“Tú” vs. “Vos” – Do They Mean The Same?

If your contact with Spanish goes beyond the coursebook and the grammar book, you may have heard people use “vos” – another personal pronoun that means “you”.

As a colloquial equivalent of “”, “vos” is particularly popular in such Spanish-speaking countries as Paraguay, Argentina, Costa Rica, Honduras, Nicaragua, or Uruguay, where people use it much more often than “tú”. 

You can also hear “vos” in other parts of Latin America, e.g. Chile, Peru, Colombia, Venezuela, México, or Cuba, but in contexts that are exceptionally informal, often pejorative, and low-class. 

The Map of Vos vs. Tú

Voseo” is a term that refers to the use of “vos” as a second-person singular pronoun. 

Tuteo” is an equivalent term referring to the use of “”. 

The phrase:

🇪🇸 “Por favor tutéame” means
🇬🇧 “Please call me “tú” (not usted)”

and is a common way to ask someone to drop the unnecessary formality.

As you (hopefully) know, Spanish has developed differently in each country that speaks it. The use of “” vs “vos” varies from place to place.

The map below shows which of the two pronouns is more popular in different countries of Latin America. 

source: HiNative

“Vos” vs “Tú” – Key Differences

Let’s compare “tú” vs. “vos”:

🇪🇸 ¿Y tú, qué haces acá?
¿Y vos, qué hacés acá?
¿Y vos, qué hacís acá?

All of these three sentences have the same translation: 

🇬🇧 And you, what are you doing here?

1. The first sentence is written in standard Spanish and the use of “” indicates familiarity and no difference in hierarchy between the person asking the question and the person responding to it. 

2. The second question is likely to be heard in Argentina, or any of the above-mentioned Latin American countries where “vos” is predominant. It is polite enough, has no negative connotation, and can be used in any situation. 

3. The third question is taken from underprivileged neighborhoods of Santiago de Chile, where people with low education levels live. Depending on the specific context it can be used between friends or – with a menacing tone – between strangers. 

“Vos” And Verb Conjugation

Have you noticed the present tense form of the verb “hacer” in these three examples?

🔔 In countries that use “vos” predominantly, the “r” in the infinitive form of most verbs is replaced by “s” and stress is added on the last syllable.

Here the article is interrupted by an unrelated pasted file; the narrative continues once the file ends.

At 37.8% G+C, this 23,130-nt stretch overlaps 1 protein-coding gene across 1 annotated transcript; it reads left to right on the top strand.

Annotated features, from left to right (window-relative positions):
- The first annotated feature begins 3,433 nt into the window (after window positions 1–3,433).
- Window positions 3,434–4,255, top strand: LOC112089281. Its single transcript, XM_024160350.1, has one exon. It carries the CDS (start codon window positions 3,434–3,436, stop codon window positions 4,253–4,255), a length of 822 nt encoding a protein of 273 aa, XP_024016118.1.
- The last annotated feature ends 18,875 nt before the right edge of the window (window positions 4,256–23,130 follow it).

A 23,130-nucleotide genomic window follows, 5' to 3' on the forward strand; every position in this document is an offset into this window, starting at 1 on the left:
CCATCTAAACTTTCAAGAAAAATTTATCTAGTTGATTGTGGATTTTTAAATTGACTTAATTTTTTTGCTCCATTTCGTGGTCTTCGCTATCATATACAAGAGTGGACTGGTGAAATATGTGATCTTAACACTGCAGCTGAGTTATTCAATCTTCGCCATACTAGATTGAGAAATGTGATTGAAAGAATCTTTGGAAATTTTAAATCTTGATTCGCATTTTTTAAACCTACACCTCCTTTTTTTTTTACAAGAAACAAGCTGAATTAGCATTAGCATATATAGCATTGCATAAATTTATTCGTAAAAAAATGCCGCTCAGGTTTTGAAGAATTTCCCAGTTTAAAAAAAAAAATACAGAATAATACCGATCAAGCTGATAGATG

🇪🇸 puedes – vos podés
🇬🇧 you can

🇪🇸 vivir – vos vivís
🇬🇧 you live

🇪🇸 trabajar – vos trabajás
🇬🇧 you work

🇪🇸 entender – vos entendés
🇬🇧 you understand

🇪🇸 viajar – vos viajás
🇬🇧 you travel

🔔 In Chile, on the other hand, where the use of “vos” is associated with low education, the verb replaces the “as” or “es” ending with “ai” or“ís”.

🇪🇸 puedes – vos podís
🇬🇧 you can

🇪🇸 vivir – vos vivís
🇬🇧 you live

🇪🇸 trabajar – vos trabajai
🇬🇧 you work

🇪🇸 entender – vos entendís
you understand

🇪🇸 viajar – vos viajai
🇬🇧 you travel

Below you’ll find a few sentences that compare the verb conjugation for “” vs “vos” in Argentina” vs “vos” in Chile.

🇪🇸 Tú no sabes nada. – standard Spanish
🇪🇸 Vos no sabés nada. – Argentina
🇪🇸 Vos no sabís nada. – Chile
🇬🇧 You don’t know anything. 

🇪🇸 Tú no puedes salir hoy. – standard Spanish
🇪🇸 Vos no podés salir hoy. – Argentina
🇪🇸 Vos no podís salir hoy – Chile
🇬🇧 You can’t go out today.  

🇪🇸 ¿Quieres (tú) algo para comer? – standard Spanish
🇪🇸 ¿Querés (vos) algo para comer? – Argentina
🇪🇸 ¿Querís (vos) algo para comer? – Chile
🇬🇧 Do you want something to eat? 

🇪🇸 ¿Por qué (tú) no te mueves? – standard Spanish
🇪🇸 ¿Por qué (vos) no te movés? – Argentina
🇪🇸 ¿Por qué (vos) no te movís? – Chile
🇬🇧 Why don’t you move?

🔔 The differences in conjugation get particularly striking in the case of the verb “ser” (“to be”). 

🇪🇸 ¿De dónde eres (tú)? – standard Spanish
🇪🇸 ¿De dónde sos (vos)? – Argentina
🇪🇸 ¿De dónde erís / soy (vos) – Chile
🇬🇧 Where are you from?  

“Vos” vs. “Usted” – Are They Interchangeable?

It depends on the country. In some places, where “vos” is associated with low-class language, the gap in the formality level between these two pronouns is too big for them to be considered synonyms. 

🔔 When you find yourself in Chile or Perú, for instance, never use “vos” to address a person you need to be respectful to, as it might sound out of place and some may even find it offensive. 

🇪🇸 ¿Me podís dar un minuto?
🇬🇧 Can you give me a minute?

A sentence like that would sound absolutely inappropriate when directed to a boss or another person of respect. 

🇪🇸 ¿Me puede (usted) dar un minuto? sounds much better in that context.